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Biometrics integration to restore auto makers in the battle for the center console

The arrival of the connected car will put biometrics onto people’s dashboards in the next 18 to 24 months.
Biometrics integration to restore auto makers in the battle for the center console

The display of the Synaptics demo SUV is in the usual place, and not particularly large, but it provides a notably high image quality, and it has a fingerprint sensor mounted, immediately below the screen. I reach from the driver’s seat to the dash to touch the fingerprint sensor, and my name and picture appear on the display above it. The display also says that I am not authorized to use the vehicle, as in our scenario I am registered user whose reservation has not been completed. When I press the ignition button, nothing happens. Standing a few feet away, Synaptics vice president of marketing Godfrey Cheng, who is playing the role of a rental agent authorizing my credit card, informs me that the payment has been processed, and grants me permission to take the car.

While healthcare, financial services, and enterprise applications are all major potential future markets for biometrics, the extension of connectivity to “smart” devices may be the biggest potential bonanza of them all. Smart speakers and digital assistants are increasingly present in homes, and the arrival of the connected car will put biometrics onto people’s dashboards in the next 18 to 24 months, Cheng told Biometric Update during the demo.

The display is the location of the sensor in the demo vehicle because it is the interface for a range of services, in addition to a wider range of tools for driving. These new displays represent a new application for Synaptics’ core technologies.

“We really bring the best display quality that you get in your smartphone today to the cars,” Cheng explains.

Upgrading vehicle dash displays with smartphone display technology makes sense, since increasing camera integration and digital technologies are demanding higher performance, and many people already use the display with a smartphone.

“Since 2012, car companies have really felt the pressure, not only from competitors like a Tesla, but also from the big companies from Silicon Valley on the smartphone side,” Cheng says. “There’s a battle really for the control of the center console. At some point the car companies are fearing that they’re going to lose control of the center console to the likes of CarPlay and so forth.”

Rapid improvement in dash displays is driven in part by the new safety and strictly vehicle-centric features being integrated into cars, but also by the potential to do more with a connected environment.

“Part of what they want to do is have a 4 and 5G pipeline into the car, but the challenge there is that if I just give a raw internet connection without applications, it’s kind of wasted. The other thing that the companies are looking for is a way to monetize that pipeline.”

Monetizing the pipeline means adding services, which means conditional access, which will not be provided by PINs and passwords, Cheng argues, but biometrics.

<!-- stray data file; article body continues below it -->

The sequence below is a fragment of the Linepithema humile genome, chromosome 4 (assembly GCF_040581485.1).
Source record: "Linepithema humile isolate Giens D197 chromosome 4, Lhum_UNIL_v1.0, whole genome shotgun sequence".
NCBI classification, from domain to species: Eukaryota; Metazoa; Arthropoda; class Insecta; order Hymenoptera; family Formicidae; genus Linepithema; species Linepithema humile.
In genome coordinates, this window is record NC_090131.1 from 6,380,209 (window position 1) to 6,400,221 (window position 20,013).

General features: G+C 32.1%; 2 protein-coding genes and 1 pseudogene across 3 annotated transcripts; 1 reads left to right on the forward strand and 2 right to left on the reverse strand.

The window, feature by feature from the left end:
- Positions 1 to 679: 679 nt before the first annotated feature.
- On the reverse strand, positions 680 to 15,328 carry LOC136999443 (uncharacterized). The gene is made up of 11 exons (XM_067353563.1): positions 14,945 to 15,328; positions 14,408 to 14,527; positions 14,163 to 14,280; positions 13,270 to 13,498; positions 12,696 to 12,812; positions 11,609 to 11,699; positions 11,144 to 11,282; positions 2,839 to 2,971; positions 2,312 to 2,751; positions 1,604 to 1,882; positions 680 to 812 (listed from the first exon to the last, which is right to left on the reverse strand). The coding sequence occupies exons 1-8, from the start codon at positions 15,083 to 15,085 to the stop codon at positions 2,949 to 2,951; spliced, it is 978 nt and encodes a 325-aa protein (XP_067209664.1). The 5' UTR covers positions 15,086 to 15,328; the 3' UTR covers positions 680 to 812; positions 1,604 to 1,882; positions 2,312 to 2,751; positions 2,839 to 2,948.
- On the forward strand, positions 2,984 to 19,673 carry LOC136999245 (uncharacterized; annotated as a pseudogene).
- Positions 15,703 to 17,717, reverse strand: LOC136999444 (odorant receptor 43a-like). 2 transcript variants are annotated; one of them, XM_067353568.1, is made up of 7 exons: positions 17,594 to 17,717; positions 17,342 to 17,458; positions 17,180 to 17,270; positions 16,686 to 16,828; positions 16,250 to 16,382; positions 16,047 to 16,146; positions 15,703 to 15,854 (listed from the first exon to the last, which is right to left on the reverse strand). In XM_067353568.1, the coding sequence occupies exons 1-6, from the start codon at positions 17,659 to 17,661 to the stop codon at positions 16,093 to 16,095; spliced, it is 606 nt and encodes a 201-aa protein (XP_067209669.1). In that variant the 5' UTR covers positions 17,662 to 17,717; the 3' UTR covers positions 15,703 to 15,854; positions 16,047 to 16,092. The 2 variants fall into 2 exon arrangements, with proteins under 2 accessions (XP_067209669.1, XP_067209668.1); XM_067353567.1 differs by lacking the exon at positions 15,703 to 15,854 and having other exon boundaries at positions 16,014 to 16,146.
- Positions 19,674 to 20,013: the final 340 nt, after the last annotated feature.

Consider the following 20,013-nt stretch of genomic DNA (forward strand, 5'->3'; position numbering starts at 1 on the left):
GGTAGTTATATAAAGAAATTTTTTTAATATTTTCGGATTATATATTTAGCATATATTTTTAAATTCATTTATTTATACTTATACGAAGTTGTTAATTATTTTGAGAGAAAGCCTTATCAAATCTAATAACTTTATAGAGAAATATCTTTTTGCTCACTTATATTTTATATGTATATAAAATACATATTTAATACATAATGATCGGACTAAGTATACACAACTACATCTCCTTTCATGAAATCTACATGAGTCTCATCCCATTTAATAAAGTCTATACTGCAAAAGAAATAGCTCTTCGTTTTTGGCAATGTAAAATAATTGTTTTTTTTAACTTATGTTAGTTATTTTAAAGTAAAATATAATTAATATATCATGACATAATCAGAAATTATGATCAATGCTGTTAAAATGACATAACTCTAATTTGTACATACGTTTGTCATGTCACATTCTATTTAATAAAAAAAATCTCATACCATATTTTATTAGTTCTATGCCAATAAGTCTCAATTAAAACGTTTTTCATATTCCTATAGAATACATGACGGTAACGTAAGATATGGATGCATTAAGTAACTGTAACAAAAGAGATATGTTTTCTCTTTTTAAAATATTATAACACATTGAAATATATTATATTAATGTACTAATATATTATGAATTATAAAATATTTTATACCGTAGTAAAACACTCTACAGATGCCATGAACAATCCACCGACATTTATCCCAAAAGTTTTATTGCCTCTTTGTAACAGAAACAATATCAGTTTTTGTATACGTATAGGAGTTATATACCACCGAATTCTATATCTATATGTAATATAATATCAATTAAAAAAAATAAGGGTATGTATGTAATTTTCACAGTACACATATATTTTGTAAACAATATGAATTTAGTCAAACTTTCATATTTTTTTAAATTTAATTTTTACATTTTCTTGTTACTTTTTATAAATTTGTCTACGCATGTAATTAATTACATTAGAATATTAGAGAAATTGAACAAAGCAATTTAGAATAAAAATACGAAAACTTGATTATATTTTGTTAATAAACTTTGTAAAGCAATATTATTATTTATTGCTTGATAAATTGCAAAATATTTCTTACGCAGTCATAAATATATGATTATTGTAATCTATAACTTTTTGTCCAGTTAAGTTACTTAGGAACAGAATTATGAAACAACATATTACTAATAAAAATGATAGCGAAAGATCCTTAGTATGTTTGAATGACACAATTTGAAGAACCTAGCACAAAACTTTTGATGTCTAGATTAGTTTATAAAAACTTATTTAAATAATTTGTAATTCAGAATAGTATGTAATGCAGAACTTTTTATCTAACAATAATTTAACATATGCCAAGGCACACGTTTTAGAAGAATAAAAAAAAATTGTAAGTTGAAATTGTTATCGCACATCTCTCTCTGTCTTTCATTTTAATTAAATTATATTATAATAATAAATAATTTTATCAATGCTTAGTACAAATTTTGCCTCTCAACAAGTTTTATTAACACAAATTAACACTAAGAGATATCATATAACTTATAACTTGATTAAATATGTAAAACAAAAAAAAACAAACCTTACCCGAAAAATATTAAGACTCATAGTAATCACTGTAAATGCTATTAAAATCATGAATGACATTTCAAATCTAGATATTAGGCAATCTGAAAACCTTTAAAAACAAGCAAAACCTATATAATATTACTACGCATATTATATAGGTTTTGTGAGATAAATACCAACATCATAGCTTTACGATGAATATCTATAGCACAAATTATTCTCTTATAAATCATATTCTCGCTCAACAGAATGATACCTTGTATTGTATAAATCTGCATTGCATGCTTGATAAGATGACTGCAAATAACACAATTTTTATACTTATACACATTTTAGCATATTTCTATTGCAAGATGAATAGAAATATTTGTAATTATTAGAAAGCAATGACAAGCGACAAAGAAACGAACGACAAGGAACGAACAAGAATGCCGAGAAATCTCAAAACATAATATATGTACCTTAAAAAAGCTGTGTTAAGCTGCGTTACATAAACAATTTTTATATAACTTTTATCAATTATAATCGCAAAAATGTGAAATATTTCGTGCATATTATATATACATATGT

Cars are currently set up to support an array of personalization options. Climate, seat and mirror position, and radio preferences can all be customized with the touch of a finger. Driver recognition enables a much more significant set of benefits, according to Cheng. A vehicle that verifies the identity of its driver can have speed limits imposed on it, or a geo-fence, for instance if it is being borrowed by a young driver. It can allow behavior tracking specific to the driver for insurance purposes. All these things are possible now, but there is another level of personalized connected car services that may be on the horizon, which Cheng calls the “identified driver model.”

That next level of services includes new possibilities for car sharing, and ecommerce possibilities such as paying for tolls, parking or gas, from the driver’s or passenger’s seat, without involving a separate device.

“In a very tongue-in-cheek way, all the services your familiar with in a mobile phone are now enabled with biometrics in the car, so we’re in a way, turning the car into a mobile device,” points out Director of Concept Prototyping Dr. Andrew Hsu.

While Synaptics has had significant success introducing in-display fingerprint sensors to the smartphone market, and its voice technology is featured in a recently announced line of smart televisions, Cheng says the company has pivoted to address the emerging market for automotive biometric displays. It has engaged with the OEMs that provide auto companies with their head units, and dedicated development resources to the market.

Cheng believes the technology will arrive on the market soon, but it has taken time for car companies to begin to understand the business model of the digital platform, which is fundamentally different from their traditional business. As they catch on, and as a new wave of sensor and digital technology is integrated into vehicles, Cheng predicts that a new wave of services will change the driving experience.

“The foundation of all these technologies is secure biometrics,” he says.

Having had my rental for the demo car authorized by Cheng, I reach out to the touch the sensor again. This time along with my name and picture, the screen confirms that my rental has been authorized. With the push of a button, the engine starts.

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